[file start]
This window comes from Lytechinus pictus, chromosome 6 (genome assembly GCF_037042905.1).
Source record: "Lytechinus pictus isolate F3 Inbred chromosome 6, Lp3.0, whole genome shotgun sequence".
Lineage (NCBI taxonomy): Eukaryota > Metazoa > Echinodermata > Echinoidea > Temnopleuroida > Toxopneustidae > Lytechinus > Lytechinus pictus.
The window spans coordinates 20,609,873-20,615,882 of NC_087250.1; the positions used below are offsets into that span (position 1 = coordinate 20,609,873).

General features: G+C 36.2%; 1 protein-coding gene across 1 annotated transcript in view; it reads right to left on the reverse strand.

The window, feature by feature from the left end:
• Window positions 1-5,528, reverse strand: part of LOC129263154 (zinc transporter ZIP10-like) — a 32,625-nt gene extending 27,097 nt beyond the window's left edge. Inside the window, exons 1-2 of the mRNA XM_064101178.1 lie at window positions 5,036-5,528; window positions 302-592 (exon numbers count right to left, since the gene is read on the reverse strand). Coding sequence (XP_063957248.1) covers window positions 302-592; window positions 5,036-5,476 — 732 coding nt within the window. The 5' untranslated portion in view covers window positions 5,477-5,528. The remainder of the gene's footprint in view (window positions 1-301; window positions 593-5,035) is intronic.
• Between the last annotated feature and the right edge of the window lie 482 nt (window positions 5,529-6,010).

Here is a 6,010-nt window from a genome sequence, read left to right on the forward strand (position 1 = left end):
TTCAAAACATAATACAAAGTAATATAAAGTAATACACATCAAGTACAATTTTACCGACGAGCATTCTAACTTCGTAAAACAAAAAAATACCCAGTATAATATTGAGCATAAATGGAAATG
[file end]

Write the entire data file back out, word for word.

This window comes from Lytechinus pictus, chromosome 6 (genome assembly GCF_037042905.1).
Source record: "Lytechinus pictus isolate F3 Inbred chromosome 6, Lp3.0, whole genome shotgun sequence".
Lineage (NCBI taxonomy): Eukaryota > Metazoa > Echinodermata > Echinoidea > Temnopleuroida > Toxopneustidae > Lytechinus > Lytechinus pictus.
The window spans coordinates 20,609,873-20,615,882 of NC_087250.1; the positions used below are offsets into that span (position 1 = coordinate 20,609,873).

General features: G+C 36.2%; 1 protein-coding gene across 1 annotated transcript in view; it reads right to left on the reverse strand.

The window, feature by feature from the left end:
• Window positions 1-5,528, reverse strand: part of LOC129263154 (zinc transporter ZIP10-like) — a 32,625-nt gene extending 27,097 nt beyond the window's left edge. Inside the window, exons 1-2 of the mRNA XM_064101178.1 lie at window positions 5,036-5,528; window positions 302-592 (exon numbers count right to left, since the gene is read on the reverse strand). Coding sequence (XP_063957248.1) covers window positions 302-592; window positions 5,036-5,476 — 732 coding nt within the window. The 5' untranslated portion in view covers window positions 5,477-5,528. The remainder of the gene's footprint in view (window positions 1-301; window positions 593-5,035) is intronic.
• Between the last annotated feature and the right edge of the window lie 482 nt (window positions 5,529-6,010).

Here is a 6,010-nt window from a genome sequence, read left to right on the forward strand (position 1 = left end):
TTCAAAACATAATACAAAGTAATATAAAGTAATACACATCAAGTACAATTTTACCGACGAGCATTCTAACTTCGTAAAACAAAAAAATACCCAGTATAATATTGAGCATAAATGGAAATG